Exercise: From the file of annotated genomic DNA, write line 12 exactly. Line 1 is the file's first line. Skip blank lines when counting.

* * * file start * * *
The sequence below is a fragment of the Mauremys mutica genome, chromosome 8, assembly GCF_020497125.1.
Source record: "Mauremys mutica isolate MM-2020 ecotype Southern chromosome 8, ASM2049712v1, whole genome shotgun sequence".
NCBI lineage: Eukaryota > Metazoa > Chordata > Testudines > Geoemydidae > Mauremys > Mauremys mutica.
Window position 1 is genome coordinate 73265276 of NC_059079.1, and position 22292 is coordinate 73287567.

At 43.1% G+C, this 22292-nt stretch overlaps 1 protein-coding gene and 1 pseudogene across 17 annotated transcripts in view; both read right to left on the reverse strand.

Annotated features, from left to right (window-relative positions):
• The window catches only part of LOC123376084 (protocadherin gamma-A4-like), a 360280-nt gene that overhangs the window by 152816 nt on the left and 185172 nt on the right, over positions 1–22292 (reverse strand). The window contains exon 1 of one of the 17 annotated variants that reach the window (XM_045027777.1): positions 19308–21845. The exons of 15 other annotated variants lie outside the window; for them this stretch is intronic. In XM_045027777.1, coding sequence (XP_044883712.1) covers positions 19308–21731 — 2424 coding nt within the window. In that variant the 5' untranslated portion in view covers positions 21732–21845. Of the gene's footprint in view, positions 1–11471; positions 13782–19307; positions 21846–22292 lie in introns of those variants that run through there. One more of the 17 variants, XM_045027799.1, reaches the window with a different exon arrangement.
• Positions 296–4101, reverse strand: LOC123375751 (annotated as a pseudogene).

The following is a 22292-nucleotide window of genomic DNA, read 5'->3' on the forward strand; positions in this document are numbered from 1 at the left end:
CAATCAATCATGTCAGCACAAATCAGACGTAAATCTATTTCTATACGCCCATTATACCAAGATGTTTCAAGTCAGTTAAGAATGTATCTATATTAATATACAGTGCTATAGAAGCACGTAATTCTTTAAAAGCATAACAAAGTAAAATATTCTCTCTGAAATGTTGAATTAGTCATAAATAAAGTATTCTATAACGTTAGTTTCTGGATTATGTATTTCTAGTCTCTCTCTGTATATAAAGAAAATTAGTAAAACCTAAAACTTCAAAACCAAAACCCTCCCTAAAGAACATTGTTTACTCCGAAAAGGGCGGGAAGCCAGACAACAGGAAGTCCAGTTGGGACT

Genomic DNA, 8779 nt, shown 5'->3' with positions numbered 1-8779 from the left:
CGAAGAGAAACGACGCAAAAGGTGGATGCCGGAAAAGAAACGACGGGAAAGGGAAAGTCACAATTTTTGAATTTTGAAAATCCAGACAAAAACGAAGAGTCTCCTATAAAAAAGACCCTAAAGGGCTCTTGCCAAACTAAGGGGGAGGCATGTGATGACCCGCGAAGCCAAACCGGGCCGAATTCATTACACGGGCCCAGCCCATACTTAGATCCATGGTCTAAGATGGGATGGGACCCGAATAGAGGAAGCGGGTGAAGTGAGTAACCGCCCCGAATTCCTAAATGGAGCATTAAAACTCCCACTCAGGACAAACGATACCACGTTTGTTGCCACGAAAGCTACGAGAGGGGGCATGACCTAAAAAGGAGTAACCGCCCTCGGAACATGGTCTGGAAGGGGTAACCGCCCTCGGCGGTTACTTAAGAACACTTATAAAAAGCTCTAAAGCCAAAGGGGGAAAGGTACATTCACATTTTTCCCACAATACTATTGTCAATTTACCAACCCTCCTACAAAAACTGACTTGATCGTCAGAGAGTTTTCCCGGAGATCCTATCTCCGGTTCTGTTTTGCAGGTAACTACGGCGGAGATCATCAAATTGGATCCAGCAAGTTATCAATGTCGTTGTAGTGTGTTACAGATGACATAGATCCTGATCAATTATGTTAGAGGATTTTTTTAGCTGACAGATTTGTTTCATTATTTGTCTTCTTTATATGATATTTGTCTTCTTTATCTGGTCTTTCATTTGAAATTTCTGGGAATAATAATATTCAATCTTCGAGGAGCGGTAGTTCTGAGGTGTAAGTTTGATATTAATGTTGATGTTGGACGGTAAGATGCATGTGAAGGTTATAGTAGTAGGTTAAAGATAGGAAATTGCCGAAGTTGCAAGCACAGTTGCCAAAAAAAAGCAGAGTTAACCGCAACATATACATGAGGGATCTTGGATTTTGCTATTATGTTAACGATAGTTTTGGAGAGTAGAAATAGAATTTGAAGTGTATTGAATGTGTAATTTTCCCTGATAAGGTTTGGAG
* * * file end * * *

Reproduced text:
CGAAGAGAAACGACGCAAAAGGTGGATGCCGGAAAAGAAACGACGGGAAAGGGAAAGTCACAATTTTTGAATTTTGAAAATCCAGACAAAAACGAAGAGTCTCCTATAAAAAAGACCCTAAAGGGCTCTTGCCAAACTAAGGGGGAGGCATGTGATGACCCGCGAAGCCAAACCGGGCCGAATTCATTACACGGGCCCAGCCCATACTTAGATCCATGGTCTAAGATGGGATGGGACCCGAATAGAGGAAGCGGGTGAAGTGAGTAACCGCCCCGAATTCCTAAATGGAGCATTAAAACTCCCACTCAGGACAAACGATACCACGTTTGTTGCCACGAAAGCTACGAGAGGGGGCATGACCTAAAAAGGAGTAACCGCCCTCGGAACATGGTCTGGAAGGGGTAACCGCCCTCGGCGGTTACTTAAGAACACTTATAAAAAGCTCTAAAGCCAAAGGGGGAAAGGTACATTCACATTTTTCCCACAATACTATTGTCAATTTACCAACCCTCCTACAAAAACTGACTTGATCGTCAGAGAGTTTTCCCGGAGATCCTATCTCCGGTTCTGTTTTGCAGGTAACTACGGCGGAGATCATCAAATTGGATCCAGCAAGTTATCAATGTCGTTGTAGTGTGTTACAGATGACATAGATCCTGATCAATTATGTTAGAGGATTTTTTTAGCTGACAGATTTGTTTCATTATTTGTCTTCTTTATATGATATTTGTCTTCTTTATCTGGTCTTTCATTTGAAATTTCTGGGAATAATAATATTCAATCTTCGAGGAGCGGTAGTTCTGAGGTGTAAGTTTGATATTAATGTTGATGTTGGACGGTAAGATGCATGTGAAGGTTATAGTAGTAGGTTAAAGATAGGAAATTGCCGAAGTTGCAAGCACAGTTGCCAAAAAAAAGCAGAGTTAACCGCAACATATACATGAGGGATCTTGGATTTTGCTATTATGTTAACGATAGTTTTGGAGAGTAGAAATAGAATTTGAAGTGTATTGAATGTGTAATTTTCCCTGATAAGGTTTGGAG